Hi-Line communities tossing hat in the recycling ring
Local groups are coming together to try upgrading the Hi-Line's ability to recycle.
Officials from Hill County, Blaine County and Big Sandy are working with organizations such as Recycle Hi-Line and the Havre Day Activity Center to apply for a hub-and-spoke grant through the Department of Environmental Quality, with some help from Bear Paw Development Corp.
The grant would allow the creation of a central recycling hub, in Havre, with spokes to collect recyclable materials in Chinook and Big Sandy. Large bins would be placed at those locations to gather reusable materials in an attempt to reduce waste.
"The main thing we're going to see is that it's going to decrease the amount of garbage we're going to have in the landfill, " said Candi Zion, chair of Recycle Hi-Line. "It's also going to give the Havre Day Activity Center an even better chance to keep their people employed in the recycling industry."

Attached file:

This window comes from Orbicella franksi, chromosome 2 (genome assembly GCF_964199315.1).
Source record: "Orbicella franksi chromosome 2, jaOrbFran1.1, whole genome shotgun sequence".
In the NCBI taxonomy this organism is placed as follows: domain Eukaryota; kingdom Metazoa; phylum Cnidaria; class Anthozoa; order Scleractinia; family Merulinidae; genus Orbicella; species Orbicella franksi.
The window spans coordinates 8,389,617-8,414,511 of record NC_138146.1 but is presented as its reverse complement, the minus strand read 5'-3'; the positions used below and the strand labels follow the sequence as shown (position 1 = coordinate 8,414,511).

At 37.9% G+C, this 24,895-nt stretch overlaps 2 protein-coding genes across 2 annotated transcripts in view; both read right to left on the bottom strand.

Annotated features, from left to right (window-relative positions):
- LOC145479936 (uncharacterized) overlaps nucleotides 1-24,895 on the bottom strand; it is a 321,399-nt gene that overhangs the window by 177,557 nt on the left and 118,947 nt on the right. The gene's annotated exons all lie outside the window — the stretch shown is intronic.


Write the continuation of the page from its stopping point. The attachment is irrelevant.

Aside from large bins, the grant could fund more equipment for the activity center, including a new baler to package the recyclables and a pallet jack to move the bales.
The total cost of the proposed project, with a $50,000 hub in Havre and $25,000 spokes in both Chinook and Big Sandy, would be $100,000. DEQ has $200,000 to distribute for the whole state, only enough to fund two projects, so the grant is competitive.
But according to those involved in the grant, including Annmarie Robinson from Bear Paw Development, the Hi-Line is in particular need of a program like this, compared to the rest of Montana.
"There's a lot of recycling throughout the state, and we do not have a very good recycling program, " Robinson said. "We need this so we can get the infrastructure for a recycling program, so we can become as progressive as the rest of the state."
Clay Vincent, Hill County sanitarian who has been involved in the grant, believes the grant could not only help environmental sustainability, but also be economically sustainable.
"We're trying to take that next step to help people deposit the material somewhere that is easier, and actually see what we can get out of it, " Vincent said. "All of this is sellable, so there would be money coming back. Not much, but some.
"We'll see if we can establish a business, if not make a business grow."